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It wasn't all that long ago that the world was talking about a controversial childbirth photo. In it, a woman named Francie held her newborn baby moments
after delivering her at home, on her own bed, completely unassisted. New
York Magazine broke the story on March 18, followed by articles about the
stunning image appearing everywhere from Cosmopolitan to Telemundo to
Brigitte (Germany) and Mamamia (Australia), all asking the same question: Why
did Facebook ban this photo of a mother and her newborn? Why was a beautiful,
emotional, and nearly bloodless image of birth, showing an inch of pubic hair
and one nipple, considered offensive and pornographic?
Francie originally posted the photo on a Facebook group
called NYC Birth on her baby's first birthday. The group is private and relatively
small, dedicated to "pregnant people, people trying to conceive, those who
have birthed their children in NYC, and adoptive parents." The caption she
included read: "Today it's been one year since this happened. Where do I
even begin? I am humbled. I am grateful. I am speechless. I am a badass. I am
so glad my baby is one-year-old. And I just can't believe it."
The response from the group was warm and enthusiastic. Members
were still posting comments when, less than an hour later, the photo—and
Francie—vanished. An unknown group member had reported the photo as violating Facebook's
anti-nudity rules. The site has a blanket policy forbidding genitalia or
exposed nipples, except in the case of breastfeeding or mastectomy images.
Facebook immediately removed the photo and blocked Francie's account until she
had confirmed that none of her other photos were "sexually explicit".
Francie's feelings about this have ranged from shock and
disbelief to amusement, but she doesn't have any regrets about posting the
"I was feeling so many things about my daughter turning
one," Francie says. "Her birth transformed my life so deeply that I felt
compelled to mark the one-year anniversary of that incredible event by reaching
out to others. I chose a group where I knew it was okay to talk about birth—a
community of women that had been recommended to me when I was looking for
answers to some of my questions about home birth. I figured that what I
needed to share that night was a good match for that space."
Women are badasses. It should be more normal to talk about the incredible things our bodies can do—the things WE can do.
In the media, opinions have varied from outrage at
Facebook's attempt to "shame" and "disempower" women by censoring the photo, to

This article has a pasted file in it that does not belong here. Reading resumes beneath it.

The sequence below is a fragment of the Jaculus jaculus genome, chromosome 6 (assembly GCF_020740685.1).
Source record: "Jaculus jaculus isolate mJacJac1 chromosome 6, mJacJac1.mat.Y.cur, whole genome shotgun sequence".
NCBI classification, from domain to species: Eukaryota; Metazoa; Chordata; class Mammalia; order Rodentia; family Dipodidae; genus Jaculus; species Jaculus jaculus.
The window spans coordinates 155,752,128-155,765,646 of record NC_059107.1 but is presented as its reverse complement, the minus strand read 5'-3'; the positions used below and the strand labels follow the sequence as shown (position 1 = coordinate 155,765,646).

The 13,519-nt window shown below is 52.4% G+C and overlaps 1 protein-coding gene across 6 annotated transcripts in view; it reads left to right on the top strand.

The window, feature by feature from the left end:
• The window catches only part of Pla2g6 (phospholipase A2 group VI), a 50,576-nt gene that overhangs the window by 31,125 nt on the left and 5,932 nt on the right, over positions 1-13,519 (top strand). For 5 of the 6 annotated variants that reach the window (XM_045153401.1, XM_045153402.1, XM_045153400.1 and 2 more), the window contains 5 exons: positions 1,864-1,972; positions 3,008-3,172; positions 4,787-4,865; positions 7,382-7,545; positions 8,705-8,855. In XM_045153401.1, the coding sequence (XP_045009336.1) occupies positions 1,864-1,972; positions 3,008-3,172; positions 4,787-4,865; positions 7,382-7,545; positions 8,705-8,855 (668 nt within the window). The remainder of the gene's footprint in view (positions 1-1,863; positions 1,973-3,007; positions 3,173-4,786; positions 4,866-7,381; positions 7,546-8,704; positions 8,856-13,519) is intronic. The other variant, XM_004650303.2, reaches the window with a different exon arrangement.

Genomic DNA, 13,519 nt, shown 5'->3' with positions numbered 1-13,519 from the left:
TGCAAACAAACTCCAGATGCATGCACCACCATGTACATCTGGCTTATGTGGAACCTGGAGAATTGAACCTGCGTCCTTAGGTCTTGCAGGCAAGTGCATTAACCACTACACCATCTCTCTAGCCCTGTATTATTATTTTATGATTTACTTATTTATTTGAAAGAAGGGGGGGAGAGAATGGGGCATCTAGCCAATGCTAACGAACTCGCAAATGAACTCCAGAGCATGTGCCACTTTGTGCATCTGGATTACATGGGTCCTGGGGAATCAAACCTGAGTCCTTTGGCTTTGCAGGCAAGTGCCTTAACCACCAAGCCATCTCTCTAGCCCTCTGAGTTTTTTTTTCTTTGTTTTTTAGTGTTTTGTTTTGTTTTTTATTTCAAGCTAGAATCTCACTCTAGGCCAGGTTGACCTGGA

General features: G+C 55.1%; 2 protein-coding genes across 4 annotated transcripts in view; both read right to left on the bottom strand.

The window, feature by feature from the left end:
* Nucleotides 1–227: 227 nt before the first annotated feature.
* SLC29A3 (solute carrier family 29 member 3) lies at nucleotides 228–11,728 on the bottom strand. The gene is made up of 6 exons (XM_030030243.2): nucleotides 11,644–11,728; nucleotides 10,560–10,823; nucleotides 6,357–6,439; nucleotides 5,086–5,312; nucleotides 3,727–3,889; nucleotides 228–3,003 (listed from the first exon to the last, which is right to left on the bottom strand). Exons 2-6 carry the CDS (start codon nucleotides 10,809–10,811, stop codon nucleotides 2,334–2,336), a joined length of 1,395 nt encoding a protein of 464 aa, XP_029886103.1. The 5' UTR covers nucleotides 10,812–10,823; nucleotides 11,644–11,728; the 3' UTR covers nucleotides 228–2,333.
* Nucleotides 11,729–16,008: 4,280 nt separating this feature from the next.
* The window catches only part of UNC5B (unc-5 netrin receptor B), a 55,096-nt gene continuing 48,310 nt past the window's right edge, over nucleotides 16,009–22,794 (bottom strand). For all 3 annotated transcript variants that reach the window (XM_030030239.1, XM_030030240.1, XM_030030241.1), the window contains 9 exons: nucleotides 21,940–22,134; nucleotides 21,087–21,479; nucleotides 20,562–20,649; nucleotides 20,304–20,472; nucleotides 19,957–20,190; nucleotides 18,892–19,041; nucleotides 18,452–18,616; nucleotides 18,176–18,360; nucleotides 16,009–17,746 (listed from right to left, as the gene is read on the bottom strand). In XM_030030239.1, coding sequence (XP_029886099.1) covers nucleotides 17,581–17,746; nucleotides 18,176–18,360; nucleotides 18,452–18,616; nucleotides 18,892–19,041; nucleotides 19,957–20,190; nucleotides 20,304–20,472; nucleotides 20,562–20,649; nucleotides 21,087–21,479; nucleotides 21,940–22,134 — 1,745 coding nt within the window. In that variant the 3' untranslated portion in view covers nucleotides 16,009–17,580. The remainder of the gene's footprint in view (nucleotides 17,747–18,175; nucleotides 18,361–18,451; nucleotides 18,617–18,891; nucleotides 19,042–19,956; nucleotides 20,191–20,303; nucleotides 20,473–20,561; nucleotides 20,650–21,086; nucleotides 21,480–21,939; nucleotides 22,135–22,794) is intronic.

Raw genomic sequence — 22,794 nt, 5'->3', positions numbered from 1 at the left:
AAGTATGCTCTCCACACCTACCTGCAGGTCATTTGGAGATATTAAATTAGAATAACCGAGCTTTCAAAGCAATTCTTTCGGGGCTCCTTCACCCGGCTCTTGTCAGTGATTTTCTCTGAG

questions about whether childbirth photos are "over-sharing" and should be kept
private. But the storm of commentary has highlighted an obvious fact: our
society is deeply uncomfortable with images that portray the reality of childbirth
and with the mothers who choose to share them in a public space.
story spreads, Facebook has become a target for women's frustration about this,
but there is no question that its policy reflects a general point of view about
the act of birth. Birth is hidden. Birth is messy, ugly, dangerous, even
life-threatening. We should conceal the pain and exertion that women's bodies endure,
because looking at them will only cause fear and revulsion. We should skip right
to the sanitized part when birth is over, mother and child are calm and covered
up, looking more pleasant, but far less truthful.
A social media campaign, The Human Birth Project (#humanbirth)
has already begun to urge Facebook to change its attitude toward childbirth
photos. Its eventual success seems likely given that the 2013 "Free the Nipple"
campaign led to Facebook lifting the ban on breastfeeding images with exposed
Francie finds this encouraging, but she would also like to
focus on the bigger picture: How can we fundamentally change the way we think
"I was definitely surprised that someone reported the
photo," Francie says. "But upon further thought, given our culture's feelings about birth and women's bodies, I'm not surprised. I do want Facebook to
change their policy on birth photos, and I hope that they will, soon. More
than anything, I'd like to help change the way we, as a culture, view and treat
birth. Women are badasses. It should be more normal to talk about
the incredible things our bodies can do—the things WE can do."
As a doula, Francie is already having a direct effect on
women's birth experiences. She also created a business, TheMilkinMama, to teach
mothers how to hand express breast milk. We can't yet gauge the impact of her
photo and the international discussion it has generated, but for Francie, the
goal was always to simply tell her own story and inspire other women to do the
incredible things they think they can't do. And many other woman want to do the
same, believing that they should have the right to tell the truth about birth —and a birth photo is a birth story.
The Human Birth Project recently posted an image on its
website with the following message: "Our photos are more than our vaginas and
nipples. They tell our birth stories."